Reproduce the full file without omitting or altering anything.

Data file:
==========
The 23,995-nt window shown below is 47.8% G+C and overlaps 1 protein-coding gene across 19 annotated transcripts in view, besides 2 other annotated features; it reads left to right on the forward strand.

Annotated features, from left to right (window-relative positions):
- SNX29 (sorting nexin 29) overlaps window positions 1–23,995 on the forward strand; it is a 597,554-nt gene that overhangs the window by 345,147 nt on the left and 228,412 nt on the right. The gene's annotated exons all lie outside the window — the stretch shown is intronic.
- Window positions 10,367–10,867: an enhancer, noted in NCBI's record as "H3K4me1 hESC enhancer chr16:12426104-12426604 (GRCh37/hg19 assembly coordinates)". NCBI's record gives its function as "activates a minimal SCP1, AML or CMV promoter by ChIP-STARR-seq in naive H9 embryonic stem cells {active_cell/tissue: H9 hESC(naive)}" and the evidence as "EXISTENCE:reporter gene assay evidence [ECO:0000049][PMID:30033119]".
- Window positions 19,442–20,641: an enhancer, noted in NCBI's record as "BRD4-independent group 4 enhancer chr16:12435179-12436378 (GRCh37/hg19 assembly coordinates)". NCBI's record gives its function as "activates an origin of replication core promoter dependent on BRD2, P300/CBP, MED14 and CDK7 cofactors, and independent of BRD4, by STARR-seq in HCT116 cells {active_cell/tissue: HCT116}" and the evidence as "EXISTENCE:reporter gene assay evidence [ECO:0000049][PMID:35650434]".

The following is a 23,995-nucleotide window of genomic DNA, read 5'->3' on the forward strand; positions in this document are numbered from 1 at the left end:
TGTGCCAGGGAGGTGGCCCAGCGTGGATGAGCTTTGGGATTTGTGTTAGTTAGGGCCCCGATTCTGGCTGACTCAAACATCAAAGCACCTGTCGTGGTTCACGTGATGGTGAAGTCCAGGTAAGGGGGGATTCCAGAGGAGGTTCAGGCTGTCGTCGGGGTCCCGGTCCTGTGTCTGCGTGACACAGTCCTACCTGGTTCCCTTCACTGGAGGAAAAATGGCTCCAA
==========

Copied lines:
The 23,995-nt window shown below is 47.8% G+C and overlaps 1 protein-coding gene across 19 annotated transcripts in view, besides 2 other annotated features; it reads left to right on the forward strand.

Annotated features, from left to right (window-relative positions):
- SNX29 (sorting nexin 29) overlaps window positions 1–23,995 on the forward strand; it is a 597,554-nt gene that overhangs the window by 345,147 nt on the left and 228,412 nt on the right. The gene's annotated exons all lie outside the window — the stretch shown is intronic.
- Window positions 10,367–10,867: an enhancer, noted in NCBI's record as "H3K4me1 hESC enhancer chr16:12426104-12426604 (GRCh37/hg19 assembly coordinates)". NCBI's record gives its function as "activates a minimal SCP1, AML or CMV promoter by ChIP-STARR-seq in naive H9 embryonic stem cells {active_cell/tissue: H9 hESC(naive)}" and the evidence as "EXISTENCE:reporter gene assay evidence [ECO:0000049][PMID:30033119]".
- Window positions 19,442–20,641: an enhancer, noted in NCBI's record as "BRD4-independent group 4 enhancer chr16:12435179-12436378 (GRCh37/hg19 assembly coordinates)". NCBI's record gives its function as "activates an origin of replication core promoter dependent on BRD2, P300/CBP, MED14 and CDK7 cofactors, and independent of BRD4, by STARR-seq in HCT116 cells {active_cell/tissue: HCT116}" and the evidence as "EXISTENCE:reporter gene assay evidence [ECO:0000049][PMID:35650434]".

The following is a 23,995-nucleotide window of genomic DNA, read 5'->3' on the forward strand; positions in this document are numbered from 1 at the left end:
TGTGCCAGGGAGGTGGCCCAGCGTGGATGAGCTTTGGGATTTGTGTTAGTTAGGGCCCCGATTCTGGCTGACTCAAACATCAAAGCACCTGTCGTGGTTCACGTGATGGTGAAGTCCAGGTAAGGGGGGATTCCAGAGGAGGTTCAGGCTGTCGTCGGGGTCCCGGTCCTGTGTCTGCGTGACACAGTCCTACCTGGTTCCCTTCACTGGAGGAAAAATGGCTCCAA